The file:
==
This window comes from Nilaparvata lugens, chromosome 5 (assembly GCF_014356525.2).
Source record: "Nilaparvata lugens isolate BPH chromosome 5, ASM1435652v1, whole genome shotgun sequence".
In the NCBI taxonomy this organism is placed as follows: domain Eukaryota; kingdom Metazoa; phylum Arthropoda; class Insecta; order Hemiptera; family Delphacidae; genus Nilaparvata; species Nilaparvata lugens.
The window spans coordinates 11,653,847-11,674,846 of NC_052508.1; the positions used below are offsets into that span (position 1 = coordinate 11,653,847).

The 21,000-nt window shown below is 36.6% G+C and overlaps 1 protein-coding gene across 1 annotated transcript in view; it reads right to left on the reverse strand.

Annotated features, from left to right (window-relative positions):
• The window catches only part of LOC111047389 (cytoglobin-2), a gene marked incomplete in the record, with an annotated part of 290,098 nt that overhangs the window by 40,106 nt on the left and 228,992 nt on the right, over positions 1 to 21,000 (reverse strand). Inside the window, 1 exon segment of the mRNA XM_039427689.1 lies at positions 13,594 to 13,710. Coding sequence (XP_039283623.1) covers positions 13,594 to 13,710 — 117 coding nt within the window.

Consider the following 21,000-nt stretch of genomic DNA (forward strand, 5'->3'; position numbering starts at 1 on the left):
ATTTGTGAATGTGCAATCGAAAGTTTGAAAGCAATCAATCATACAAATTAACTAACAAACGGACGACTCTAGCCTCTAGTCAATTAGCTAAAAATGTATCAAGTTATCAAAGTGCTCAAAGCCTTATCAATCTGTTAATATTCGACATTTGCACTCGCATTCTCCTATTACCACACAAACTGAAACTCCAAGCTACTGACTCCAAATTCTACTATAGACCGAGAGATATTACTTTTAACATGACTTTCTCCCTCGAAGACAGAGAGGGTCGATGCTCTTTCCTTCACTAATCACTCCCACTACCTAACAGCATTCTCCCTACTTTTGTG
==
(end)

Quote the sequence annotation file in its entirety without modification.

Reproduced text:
This window comes from Nilaparvata lugens, chromosome 5 (assembly GCF_014356525.2).
Source record: "Nilaparvata lugens isolate BPH chromosome 5, ASM1435652v1, whole genome shotgun sequence".
In the NCBI taxonomy this organism is placed as follows: domain Eukaryota; kingdom Metazoa; phylum Arthropoda; class Insecta; order Hemiptera; family Delphacidae; genus Nilaparvata; species Nilaparvata lugens.
The window spans coordinates 11,653,847-11,674,846 of NC_052508.1; the positions used below are offsets into that span (position 1 = coordinate 11,653,847).

The 21,000-nt window shown below is 36.6% G+C and overlaps 1 protein-coding gene across 1 annotated transcript in view; it reads right to left on the reverse strand.

Annotated features, from left to right (window-relative positions):
• The window catches only part of LOC111047389 (cytoglobin-2), a gene marked incomplete in the record, with an annotated part of 290,098 nt that overhangs the window by 40,106 nt on the left and 228,992 nt on the right, over positions 1 to 21,000 (reverse strand). Inside the window, 1 exon segment of the mRNA XM_039427689.1 lies at positions 13,594 to 13,710. Coding sequence (XP_039283623.1) covers positions 13,594 to 13,710 — 117 coding nt within the window.

Consider the following 21,000-nt stretch of genomic DNA (forward strand, 5'->3'; position numbering starts at 1 on the left):
ATTTGTGAATGTGCAATCGAAAGTTTGAAAGCAATCAATCATACAAATTAACTAACAAACGGACGACTCTAGCCTCTAGTCAATTAGCTAAAAATGTATCAAGTTATCAAAGTGCTCAAAGCCTTATCAATCTGTTAATATTCGACATTTGCACTCGCATTCTCCTATTACCACACAAACTGAAACTCCAAGCTACTGACTCCAAATTCTACTATAGACCGAGAGATATTACTTTTAACATGACTTTCTCCCTCGAAGACAGAGAGGGTCGATGCTCTTTCCTTCACTAATCACTCCCACTACCTAACAGCATTCTCCCTACTTTTGTG